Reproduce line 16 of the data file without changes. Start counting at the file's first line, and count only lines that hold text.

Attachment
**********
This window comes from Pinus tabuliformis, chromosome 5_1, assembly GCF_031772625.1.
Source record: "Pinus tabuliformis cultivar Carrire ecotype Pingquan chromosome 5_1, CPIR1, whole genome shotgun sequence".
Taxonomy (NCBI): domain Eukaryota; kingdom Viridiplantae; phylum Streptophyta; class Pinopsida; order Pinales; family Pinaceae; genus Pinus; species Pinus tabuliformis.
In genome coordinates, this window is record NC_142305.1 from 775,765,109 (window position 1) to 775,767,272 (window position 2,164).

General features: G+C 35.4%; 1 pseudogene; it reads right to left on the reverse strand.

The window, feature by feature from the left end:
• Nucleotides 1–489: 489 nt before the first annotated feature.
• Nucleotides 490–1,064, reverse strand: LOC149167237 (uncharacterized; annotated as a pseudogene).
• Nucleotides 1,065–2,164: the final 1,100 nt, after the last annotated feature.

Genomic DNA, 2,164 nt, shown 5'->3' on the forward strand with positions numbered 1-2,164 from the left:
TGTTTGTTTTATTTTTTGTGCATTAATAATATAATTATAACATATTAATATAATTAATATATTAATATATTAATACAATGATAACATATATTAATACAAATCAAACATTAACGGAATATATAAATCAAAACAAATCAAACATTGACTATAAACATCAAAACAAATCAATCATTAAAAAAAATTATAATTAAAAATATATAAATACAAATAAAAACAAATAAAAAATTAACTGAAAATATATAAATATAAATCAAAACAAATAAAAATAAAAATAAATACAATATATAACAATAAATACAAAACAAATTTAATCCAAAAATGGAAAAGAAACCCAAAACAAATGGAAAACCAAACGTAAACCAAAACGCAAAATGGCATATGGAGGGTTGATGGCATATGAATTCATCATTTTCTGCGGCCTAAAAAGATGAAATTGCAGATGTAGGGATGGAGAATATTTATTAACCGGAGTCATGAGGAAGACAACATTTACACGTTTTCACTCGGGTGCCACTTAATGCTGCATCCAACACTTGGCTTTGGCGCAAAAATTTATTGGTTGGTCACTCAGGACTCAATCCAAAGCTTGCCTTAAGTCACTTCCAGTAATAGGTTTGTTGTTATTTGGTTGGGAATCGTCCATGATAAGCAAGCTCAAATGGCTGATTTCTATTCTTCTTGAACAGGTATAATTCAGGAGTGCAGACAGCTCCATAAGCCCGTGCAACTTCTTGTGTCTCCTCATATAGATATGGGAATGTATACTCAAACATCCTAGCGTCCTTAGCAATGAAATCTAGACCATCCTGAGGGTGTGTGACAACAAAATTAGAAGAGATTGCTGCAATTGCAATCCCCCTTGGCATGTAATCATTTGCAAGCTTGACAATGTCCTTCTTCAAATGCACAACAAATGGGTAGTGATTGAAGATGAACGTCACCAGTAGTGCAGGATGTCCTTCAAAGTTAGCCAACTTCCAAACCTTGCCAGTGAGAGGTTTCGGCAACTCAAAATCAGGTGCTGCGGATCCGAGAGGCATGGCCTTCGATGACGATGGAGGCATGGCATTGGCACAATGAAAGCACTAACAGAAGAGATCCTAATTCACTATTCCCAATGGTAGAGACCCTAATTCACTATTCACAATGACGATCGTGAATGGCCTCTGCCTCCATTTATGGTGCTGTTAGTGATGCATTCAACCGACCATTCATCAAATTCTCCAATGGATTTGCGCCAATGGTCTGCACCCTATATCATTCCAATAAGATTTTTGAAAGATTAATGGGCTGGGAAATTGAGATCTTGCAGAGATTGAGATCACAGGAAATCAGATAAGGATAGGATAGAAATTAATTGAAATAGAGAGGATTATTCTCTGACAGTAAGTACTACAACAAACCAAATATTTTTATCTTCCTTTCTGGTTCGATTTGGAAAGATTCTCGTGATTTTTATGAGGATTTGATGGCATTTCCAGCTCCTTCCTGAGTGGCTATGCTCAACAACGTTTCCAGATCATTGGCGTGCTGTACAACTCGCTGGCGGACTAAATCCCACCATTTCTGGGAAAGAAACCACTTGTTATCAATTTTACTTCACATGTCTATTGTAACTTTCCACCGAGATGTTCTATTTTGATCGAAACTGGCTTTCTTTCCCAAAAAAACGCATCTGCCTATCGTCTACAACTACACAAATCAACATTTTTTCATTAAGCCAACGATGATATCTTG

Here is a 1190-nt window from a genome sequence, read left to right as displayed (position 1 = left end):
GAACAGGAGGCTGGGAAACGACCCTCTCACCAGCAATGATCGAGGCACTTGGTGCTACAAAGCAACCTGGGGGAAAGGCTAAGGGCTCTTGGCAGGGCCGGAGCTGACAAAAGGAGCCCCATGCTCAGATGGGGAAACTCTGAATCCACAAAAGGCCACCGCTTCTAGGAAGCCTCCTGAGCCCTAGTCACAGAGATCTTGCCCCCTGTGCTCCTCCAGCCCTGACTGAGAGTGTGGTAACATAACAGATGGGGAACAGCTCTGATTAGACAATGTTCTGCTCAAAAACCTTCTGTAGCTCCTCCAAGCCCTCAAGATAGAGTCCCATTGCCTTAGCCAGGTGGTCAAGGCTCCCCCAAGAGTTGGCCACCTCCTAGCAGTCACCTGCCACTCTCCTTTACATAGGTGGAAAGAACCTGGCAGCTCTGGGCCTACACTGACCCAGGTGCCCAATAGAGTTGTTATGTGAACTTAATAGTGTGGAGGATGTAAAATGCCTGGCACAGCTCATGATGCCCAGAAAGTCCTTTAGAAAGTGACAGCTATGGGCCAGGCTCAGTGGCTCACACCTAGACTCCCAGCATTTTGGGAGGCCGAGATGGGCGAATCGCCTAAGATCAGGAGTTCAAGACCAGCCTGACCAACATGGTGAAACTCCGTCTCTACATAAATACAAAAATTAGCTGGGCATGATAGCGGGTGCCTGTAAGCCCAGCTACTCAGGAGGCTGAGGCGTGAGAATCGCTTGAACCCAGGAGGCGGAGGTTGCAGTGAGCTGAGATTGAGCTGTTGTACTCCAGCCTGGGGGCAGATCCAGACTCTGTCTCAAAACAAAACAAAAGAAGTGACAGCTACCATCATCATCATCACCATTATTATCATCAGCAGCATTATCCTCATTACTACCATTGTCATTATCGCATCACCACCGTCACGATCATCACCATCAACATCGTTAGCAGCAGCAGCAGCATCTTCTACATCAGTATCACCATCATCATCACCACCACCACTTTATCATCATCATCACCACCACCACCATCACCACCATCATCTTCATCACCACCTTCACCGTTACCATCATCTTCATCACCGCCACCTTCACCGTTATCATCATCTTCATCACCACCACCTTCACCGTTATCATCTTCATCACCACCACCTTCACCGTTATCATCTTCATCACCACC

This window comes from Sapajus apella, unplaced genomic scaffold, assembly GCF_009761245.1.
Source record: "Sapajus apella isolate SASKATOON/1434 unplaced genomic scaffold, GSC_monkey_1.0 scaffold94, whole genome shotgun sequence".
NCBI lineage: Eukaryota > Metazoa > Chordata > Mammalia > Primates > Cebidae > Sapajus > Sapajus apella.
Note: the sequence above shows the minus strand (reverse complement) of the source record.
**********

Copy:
NCBI lineage: Eukaryota > Metazoa > Chordata > Mammalia > Primates > Cebidae > Sapajus > Sapajus apella.